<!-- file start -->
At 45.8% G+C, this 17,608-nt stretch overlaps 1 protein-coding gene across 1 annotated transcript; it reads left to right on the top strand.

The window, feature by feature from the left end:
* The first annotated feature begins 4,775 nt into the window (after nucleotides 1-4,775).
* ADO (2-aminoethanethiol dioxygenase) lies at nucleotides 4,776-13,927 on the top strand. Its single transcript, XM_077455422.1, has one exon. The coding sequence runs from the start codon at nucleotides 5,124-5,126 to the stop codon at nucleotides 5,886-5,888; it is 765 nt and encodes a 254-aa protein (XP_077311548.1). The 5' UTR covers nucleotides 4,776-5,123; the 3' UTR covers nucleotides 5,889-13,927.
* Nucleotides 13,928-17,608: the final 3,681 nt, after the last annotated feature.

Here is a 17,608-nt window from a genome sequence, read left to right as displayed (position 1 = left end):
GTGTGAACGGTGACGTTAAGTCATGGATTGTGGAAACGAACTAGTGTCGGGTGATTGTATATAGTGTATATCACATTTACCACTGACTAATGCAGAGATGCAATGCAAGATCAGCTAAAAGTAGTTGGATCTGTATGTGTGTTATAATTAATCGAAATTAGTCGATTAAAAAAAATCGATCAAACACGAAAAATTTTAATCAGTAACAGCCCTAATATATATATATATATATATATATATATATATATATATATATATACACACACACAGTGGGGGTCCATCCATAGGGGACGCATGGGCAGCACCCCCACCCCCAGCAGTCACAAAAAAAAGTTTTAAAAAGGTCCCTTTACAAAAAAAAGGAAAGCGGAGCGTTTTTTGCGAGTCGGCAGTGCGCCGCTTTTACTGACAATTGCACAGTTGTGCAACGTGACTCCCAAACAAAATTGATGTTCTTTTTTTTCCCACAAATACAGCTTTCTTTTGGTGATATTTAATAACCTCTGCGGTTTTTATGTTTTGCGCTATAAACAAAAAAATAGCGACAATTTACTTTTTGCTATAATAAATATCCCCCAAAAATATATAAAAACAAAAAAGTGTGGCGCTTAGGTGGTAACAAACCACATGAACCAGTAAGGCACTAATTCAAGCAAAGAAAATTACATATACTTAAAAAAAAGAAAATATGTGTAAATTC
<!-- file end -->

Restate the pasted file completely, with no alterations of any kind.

At 45.8% G+C, this 17,608-nt stretch overlaps 1 protein-coding gene across 1 annotated transcript; it reads left to right on the top strand.

The window, feature by feature from the left end:
* The first annotated feature begins 4,775 nt into the window (after nucleotides 1-4,775).
* ADO (2-aminoethanethiol dioxygenase) lies at nucleotides 4,776-13,927 on the top strand. Its single transcript, XM_077455422.1, has one exon. The coding sequence runs from the start codon at nucleotides 5,124-5,126 to the stop codon at nucleotides 5,886-5,888; it is 765 nt and encodes a 254-aa protein (XP_077311548.1). The 5' UTR covers nucleotides 4,776-5,123; the 3' UTR covers nucleotides 5,889-13,927.
* Nucleotides 13,928-17,608: the final 3,681 nt, after the last annotated feature.

Here is a 17,608-nt window from a genome sequence, read left to right as displayed (position 1 = left end):
GTGTGAACGGTGACGTTAAGTCATGGATTGTGGAAACGAACTAGTGTCGGGTGATTGTATATAGTGTATATCACATTTACCACTGACTAATGCAGAGATGCAATGCAAGATCAGCTAAAAGTAGTTGGATCTGTATGTGTGTTATAATTAATCGAAATTAGTCGATTAAAAAAAATCGATCAAACACGAAAAATTTTAATCAGTAACAGCCCTAATATATATATATATATATATATATATATATATATATATATATATACACACACACAGTGGGGGTCCATCCATAGGGGACGCATGGGCAGCACCCCCACCCCCAGCAGTCACAAAAAAAAGTTTTAAAAAGGTCCCTTTACAAAAAAAAGGAAAGCGGAGCGTTTTTTGCGAGTCGGCAGTGCGCCGCTTTTACTGACAATTGCACAGTTGTGCAACGTGACTCCCAAACAAAATTGATGTTCTTTTTTTTCCCACAAATACAGCTTTCTTTTGGTGATATTTAATAACCTCTGCGGTTTTTATGTTTTGCGCTATAAACAAAAAAATAGCGACAATTTACTTTTTGCTATAATAAATATCCCCCAAAAATATATAAAAACAAAAAAGTGTGGCGCTTAGGTGGTAACAAACCACATGAACCAGTAAGGCACTAATTCAAGCAAAGAAAATTACATATACTTAAAAAAAAGAAAATATGTGTAAATTC